Also through Rescue, I’ll have the occasional “dumper” (someone who is trying to “dump” his/her rabbit on us) complain that we aren’t helping them.  No, I can’t just take your rabbit.  We do offer help, to anyone who asks—just not necessarily the kind help they anticipated or wanted.  I’ve found that posture is huge with handling and even avoiding these complaints entirely.  I’ve taken what I’ve learned about posture from my entrepreneurial reading and mentors and applied it to Rescue.  I never tell anyone we can’t help them.  I clearly and firmly show them how we can help.  Then, if they still complain, that’s on them.  I can’t control that crap.

So, let’s shift this idea into our lives, our experiences in general.  Are you complaining?  About what?  Why?  Or, perhaps the better question: Why aren’t you doing anything about it?

You can wish, want and whine forever.  But change comes through action.

Are you surrounded by complainers?  At work?  Walk away.  On social media?  Unfollow.  At home?  Well, spray some White Angelica and do something uplifting for yourself.  That positivity will spread, but even if it doesn’t, you’ll be in a good space.  In Miracles Now, Gabby Bernstein writes, “Say to yourself, ‘I choose to remove any negative energy I’ve been holding onto.  I choose to retrieve all the positive energy around me and within me.  My intention is to share my positive energy with the world.’”  So start there.  Take action through your intention.  Speak it into existence.  Keep it as positive as possible.  There is nothing, seriously NOTHING, about you and your circumstances that cannot be met and overcome with action.  Much Love.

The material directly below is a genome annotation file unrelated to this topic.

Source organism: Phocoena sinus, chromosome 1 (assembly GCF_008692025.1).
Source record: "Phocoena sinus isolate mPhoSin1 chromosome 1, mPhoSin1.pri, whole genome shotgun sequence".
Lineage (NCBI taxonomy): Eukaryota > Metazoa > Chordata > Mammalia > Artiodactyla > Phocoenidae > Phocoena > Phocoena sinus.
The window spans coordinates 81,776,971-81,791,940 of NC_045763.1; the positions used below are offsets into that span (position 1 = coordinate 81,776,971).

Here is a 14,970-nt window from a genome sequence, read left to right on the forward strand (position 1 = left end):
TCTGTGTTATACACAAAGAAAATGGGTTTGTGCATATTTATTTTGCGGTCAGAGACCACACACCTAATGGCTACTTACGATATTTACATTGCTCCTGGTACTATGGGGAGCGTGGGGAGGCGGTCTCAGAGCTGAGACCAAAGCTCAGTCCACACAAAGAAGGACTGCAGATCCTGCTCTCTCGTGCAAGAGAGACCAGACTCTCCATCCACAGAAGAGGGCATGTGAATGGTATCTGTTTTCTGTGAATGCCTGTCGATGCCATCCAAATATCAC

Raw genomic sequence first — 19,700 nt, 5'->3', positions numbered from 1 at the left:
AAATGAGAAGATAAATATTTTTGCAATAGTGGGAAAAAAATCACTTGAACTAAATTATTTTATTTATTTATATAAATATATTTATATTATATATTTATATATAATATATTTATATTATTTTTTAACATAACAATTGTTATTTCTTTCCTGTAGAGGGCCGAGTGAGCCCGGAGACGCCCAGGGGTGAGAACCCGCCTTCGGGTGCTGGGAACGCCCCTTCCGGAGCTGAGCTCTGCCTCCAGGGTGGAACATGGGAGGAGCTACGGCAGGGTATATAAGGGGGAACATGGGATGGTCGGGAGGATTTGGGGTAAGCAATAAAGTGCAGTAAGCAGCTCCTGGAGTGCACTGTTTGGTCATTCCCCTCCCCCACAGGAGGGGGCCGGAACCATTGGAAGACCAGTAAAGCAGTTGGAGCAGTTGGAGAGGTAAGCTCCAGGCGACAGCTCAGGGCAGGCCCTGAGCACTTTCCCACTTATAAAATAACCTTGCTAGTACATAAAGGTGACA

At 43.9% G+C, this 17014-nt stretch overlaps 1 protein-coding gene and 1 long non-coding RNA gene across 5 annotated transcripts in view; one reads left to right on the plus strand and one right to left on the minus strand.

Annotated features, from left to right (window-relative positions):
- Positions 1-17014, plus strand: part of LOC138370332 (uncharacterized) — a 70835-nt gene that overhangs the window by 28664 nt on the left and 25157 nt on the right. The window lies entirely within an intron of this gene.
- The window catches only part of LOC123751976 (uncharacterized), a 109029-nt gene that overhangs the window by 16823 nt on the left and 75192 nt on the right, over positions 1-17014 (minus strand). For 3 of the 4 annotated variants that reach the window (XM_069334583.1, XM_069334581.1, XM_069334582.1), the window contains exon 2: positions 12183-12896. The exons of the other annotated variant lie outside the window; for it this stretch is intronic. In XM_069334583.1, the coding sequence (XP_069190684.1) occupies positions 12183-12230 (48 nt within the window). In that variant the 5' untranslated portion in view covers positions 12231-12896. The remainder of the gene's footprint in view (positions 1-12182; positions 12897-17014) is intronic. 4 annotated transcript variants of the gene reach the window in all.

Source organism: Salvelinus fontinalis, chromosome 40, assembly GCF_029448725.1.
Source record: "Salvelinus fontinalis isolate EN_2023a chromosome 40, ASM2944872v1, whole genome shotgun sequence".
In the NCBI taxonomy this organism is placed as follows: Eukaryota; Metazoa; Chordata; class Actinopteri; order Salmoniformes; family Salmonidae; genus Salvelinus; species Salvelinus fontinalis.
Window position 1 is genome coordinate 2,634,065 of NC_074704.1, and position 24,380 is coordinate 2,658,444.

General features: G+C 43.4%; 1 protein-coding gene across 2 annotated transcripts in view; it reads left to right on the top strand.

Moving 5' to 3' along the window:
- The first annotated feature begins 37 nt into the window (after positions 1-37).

Now Ang

Find your Tribe

Every personal development book, lecture, course or coaching session deals with relationships in some form: the relationship with have with ourselves, with our environment and with other people.  Even the supreme introverts have interaction with others in some capacity.  JD Salinger had to walk to the Post Office to collect his mail in Cornish, N.H.  Now I’m wondering why he even cared what was in the mail, if he disconnected so thoroughly from relationships with his environment and with others… Digression!